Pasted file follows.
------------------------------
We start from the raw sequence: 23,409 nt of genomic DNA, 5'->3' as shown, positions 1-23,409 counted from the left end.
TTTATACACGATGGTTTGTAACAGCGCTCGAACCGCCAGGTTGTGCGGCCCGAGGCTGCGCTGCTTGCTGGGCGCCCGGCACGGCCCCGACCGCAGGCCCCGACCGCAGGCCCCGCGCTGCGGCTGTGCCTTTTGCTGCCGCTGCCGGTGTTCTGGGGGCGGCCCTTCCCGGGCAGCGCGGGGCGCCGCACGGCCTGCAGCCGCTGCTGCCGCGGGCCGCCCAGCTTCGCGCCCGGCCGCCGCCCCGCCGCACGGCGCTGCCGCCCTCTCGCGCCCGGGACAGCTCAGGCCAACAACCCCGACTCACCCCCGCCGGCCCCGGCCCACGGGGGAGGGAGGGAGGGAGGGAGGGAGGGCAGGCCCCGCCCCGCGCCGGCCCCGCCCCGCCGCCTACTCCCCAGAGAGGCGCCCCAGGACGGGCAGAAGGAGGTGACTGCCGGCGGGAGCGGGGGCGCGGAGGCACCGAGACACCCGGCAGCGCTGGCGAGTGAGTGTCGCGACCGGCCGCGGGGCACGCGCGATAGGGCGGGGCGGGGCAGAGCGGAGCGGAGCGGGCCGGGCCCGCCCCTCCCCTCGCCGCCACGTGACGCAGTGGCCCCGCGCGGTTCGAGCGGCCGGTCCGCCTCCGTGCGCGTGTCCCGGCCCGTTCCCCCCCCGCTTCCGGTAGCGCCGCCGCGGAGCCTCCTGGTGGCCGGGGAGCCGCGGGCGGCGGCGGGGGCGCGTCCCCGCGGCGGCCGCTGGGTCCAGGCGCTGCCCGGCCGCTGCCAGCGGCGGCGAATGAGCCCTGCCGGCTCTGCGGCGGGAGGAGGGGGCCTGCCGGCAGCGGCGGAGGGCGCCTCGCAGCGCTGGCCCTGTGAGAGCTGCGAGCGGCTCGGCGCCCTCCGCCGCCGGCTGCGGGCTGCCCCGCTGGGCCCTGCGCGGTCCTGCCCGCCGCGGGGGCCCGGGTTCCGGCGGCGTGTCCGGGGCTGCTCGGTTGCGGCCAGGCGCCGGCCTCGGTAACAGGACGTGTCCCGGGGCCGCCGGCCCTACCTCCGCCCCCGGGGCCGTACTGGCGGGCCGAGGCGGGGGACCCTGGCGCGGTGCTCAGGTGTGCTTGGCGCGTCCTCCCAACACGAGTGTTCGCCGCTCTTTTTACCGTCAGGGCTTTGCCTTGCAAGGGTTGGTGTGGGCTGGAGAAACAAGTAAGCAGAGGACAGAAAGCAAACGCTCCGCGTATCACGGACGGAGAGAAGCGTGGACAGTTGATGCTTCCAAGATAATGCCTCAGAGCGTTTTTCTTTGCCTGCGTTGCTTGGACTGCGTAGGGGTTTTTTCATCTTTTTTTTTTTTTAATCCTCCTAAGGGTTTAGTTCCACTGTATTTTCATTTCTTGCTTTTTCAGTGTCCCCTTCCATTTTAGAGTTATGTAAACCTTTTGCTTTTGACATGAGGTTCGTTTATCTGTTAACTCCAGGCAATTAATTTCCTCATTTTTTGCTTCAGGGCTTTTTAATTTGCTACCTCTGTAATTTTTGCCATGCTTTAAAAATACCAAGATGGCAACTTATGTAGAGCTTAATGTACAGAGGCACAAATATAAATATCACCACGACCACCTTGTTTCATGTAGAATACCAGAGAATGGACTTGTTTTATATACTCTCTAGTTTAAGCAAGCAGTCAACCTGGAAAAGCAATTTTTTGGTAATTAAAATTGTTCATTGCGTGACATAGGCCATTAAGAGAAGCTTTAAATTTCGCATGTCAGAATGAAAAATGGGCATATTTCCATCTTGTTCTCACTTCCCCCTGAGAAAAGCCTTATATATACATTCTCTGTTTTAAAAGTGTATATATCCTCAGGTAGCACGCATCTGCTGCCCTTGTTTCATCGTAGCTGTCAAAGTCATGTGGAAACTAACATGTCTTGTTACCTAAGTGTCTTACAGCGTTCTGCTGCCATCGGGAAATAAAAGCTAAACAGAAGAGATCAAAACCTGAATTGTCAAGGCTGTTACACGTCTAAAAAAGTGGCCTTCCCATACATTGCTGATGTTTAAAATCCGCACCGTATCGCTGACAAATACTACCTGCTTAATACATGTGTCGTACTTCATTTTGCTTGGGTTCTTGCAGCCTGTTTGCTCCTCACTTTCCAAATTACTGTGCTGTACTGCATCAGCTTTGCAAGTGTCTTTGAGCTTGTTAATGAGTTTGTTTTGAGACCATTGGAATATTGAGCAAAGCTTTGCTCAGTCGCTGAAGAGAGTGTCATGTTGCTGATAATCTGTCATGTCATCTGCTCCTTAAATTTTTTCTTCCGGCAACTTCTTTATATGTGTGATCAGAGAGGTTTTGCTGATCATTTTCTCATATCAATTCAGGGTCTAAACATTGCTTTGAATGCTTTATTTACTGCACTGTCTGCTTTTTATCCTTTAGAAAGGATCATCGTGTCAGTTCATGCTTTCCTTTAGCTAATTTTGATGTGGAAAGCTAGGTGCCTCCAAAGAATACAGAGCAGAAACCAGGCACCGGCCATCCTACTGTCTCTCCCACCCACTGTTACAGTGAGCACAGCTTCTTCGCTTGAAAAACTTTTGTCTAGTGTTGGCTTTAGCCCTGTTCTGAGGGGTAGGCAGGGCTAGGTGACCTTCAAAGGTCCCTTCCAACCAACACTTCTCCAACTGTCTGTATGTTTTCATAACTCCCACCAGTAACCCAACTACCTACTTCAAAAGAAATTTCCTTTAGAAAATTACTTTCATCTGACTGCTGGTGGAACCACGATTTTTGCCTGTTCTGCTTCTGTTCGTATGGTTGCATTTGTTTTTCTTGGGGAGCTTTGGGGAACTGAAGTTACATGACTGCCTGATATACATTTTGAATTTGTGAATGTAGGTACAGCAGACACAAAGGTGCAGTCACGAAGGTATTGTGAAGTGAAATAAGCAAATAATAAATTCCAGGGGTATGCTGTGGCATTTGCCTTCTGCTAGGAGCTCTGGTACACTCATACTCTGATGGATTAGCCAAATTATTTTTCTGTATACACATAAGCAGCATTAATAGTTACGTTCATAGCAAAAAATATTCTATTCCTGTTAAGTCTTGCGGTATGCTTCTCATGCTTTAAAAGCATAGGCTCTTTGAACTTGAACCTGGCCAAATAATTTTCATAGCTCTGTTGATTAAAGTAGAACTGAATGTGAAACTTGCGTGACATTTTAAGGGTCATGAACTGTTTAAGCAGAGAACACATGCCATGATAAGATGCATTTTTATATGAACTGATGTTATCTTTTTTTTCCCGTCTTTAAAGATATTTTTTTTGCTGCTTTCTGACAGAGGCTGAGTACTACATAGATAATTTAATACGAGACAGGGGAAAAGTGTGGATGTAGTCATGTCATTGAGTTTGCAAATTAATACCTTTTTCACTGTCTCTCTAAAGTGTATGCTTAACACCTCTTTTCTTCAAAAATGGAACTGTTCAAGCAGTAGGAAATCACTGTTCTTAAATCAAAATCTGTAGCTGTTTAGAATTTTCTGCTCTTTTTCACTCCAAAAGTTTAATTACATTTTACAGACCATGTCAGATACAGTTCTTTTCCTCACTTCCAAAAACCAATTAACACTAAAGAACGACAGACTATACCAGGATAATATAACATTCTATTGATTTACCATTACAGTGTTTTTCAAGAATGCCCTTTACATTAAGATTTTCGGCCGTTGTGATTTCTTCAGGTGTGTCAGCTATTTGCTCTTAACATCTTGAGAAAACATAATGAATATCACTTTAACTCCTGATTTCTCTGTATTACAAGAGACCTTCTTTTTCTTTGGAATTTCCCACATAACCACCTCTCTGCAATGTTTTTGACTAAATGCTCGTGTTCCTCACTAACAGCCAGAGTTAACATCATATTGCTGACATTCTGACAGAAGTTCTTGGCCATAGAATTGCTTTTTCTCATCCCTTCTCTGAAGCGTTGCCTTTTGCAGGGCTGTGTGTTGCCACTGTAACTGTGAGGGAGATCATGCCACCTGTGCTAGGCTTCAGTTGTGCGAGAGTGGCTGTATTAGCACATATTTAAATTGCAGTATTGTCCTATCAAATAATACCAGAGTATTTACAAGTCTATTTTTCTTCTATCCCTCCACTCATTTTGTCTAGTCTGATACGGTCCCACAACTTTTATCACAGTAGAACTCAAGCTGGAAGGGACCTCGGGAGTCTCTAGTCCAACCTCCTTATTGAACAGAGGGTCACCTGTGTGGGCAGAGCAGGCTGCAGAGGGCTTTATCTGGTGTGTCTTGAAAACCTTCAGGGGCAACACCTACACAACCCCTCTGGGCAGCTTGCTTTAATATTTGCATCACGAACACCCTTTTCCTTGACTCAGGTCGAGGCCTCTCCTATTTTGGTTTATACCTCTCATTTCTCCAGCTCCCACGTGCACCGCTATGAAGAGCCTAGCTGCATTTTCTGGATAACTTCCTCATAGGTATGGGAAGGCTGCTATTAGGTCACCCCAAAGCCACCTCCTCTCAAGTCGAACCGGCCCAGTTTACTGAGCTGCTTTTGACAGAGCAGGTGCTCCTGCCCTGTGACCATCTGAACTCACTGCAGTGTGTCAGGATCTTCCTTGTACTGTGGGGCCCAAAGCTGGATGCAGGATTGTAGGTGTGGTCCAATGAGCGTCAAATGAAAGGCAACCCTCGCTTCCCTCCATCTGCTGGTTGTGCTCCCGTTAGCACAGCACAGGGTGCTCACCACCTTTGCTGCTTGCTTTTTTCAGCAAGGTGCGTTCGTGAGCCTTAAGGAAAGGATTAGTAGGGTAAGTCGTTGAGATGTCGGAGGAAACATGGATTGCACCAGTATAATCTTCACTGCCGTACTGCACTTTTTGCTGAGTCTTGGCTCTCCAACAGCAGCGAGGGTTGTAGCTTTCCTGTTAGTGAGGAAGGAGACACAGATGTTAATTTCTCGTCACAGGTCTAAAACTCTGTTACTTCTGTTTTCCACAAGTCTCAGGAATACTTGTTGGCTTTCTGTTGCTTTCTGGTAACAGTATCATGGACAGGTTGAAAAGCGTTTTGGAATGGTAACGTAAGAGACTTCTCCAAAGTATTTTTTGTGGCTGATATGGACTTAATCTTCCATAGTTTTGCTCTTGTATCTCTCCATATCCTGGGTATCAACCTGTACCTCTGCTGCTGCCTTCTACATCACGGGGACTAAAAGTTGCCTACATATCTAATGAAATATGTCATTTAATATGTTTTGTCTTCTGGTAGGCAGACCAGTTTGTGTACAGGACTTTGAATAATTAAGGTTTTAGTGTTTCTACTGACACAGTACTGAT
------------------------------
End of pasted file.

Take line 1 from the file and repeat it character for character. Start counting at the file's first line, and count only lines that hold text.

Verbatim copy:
We start from the raw sequence: 23,409 nt of genomic DNA, 5'->3' as shown, positions 1-23,409 counted from the left end.